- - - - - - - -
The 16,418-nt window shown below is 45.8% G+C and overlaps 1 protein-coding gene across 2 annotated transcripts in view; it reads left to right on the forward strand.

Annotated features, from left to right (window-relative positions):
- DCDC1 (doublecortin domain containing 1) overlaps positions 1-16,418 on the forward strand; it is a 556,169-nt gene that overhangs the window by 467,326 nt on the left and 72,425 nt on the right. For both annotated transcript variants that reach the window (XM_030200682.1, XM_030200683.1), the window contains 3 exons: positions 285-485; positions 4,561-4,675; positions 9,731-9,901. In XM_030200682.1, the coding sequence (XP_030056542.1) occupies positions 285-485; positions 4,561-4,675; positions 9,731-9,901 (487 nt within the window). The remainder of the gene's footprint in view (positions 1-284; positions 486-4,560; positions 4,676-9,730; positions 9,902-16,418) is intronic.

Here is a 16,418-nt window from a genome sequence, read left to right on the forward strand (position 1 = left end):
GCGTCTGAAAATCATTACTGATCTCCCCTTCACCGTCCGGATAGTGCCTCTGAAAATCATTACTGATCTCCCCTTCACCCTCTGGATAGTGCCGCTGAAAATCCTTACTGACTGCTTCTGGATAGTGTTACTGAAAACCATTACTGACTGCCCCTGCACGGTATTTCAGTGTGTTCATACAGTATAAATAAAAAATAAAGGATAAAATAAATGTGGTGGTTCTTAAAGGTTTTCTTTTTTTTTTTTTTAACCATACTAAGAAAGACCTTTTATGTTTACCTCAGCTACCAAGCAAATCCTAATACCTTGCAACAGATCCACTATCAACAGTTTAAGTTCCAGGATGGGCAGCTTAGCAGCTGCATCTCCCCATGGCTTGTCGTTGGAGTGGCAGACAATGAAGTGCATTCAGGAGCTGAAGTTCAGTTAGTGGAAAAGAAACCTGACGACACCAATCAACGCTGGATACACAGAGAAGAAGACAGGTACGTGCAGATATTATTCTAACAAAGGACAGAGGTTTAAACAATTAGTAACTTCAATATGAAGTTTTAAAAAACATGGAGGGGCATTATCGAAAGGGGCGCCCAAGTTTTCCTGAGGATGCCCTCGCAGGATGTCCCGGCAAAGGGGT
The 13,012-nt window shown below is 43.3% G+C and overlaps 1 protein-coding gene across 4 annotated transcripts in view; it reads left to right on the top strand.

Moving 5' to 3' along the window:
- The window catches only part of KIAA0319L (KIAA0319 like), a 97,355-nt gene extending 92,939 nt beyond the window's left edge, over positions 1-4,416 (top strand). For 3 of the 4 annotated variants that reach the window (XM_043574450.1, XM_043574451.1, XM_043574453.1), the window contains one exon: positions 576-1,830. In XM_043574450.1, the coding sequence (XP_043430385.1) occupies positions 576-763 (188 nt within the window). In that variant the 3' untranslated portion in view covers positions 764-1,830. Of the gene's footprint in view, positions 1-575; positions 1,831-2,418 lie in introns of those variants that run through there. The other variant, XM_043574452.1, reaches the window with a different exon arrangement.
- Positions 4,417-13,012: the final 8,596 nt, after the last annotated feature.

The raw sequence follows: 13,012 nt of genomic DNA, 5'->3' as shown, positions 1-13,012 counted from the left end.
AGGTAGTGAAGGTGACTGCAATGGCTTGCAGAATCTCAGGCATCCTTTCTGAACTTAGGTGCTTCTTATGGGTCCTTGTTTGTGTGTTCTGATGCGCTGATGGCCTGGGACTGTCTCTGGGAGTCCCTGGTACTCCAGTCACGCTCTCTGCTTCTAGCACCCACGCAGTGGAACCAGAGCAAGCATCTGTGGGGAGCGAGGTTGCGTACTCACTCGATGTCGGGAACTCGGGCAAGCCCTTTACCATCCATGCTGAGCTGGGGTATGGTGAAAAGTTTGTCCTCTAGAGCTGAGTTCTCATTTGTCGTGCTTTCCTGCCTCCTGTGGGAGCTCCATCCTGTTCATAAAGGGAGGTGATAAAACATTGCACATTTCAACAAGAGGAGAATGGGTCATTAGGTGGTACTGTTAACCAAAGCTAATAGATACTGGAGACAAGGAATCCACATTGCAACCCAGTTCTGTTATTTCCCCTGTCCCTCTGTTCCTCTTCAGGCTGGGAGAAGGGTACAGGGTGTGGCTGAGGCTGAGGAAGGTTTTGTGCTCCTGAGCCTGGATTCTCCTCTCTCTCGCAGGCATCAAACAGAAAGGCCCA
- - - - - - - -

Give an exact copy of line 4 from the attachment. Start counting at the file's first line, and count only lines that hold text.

Here is a 16,418-nt window from a genome sequence, read left to right on the forward strand (position 1 = left end):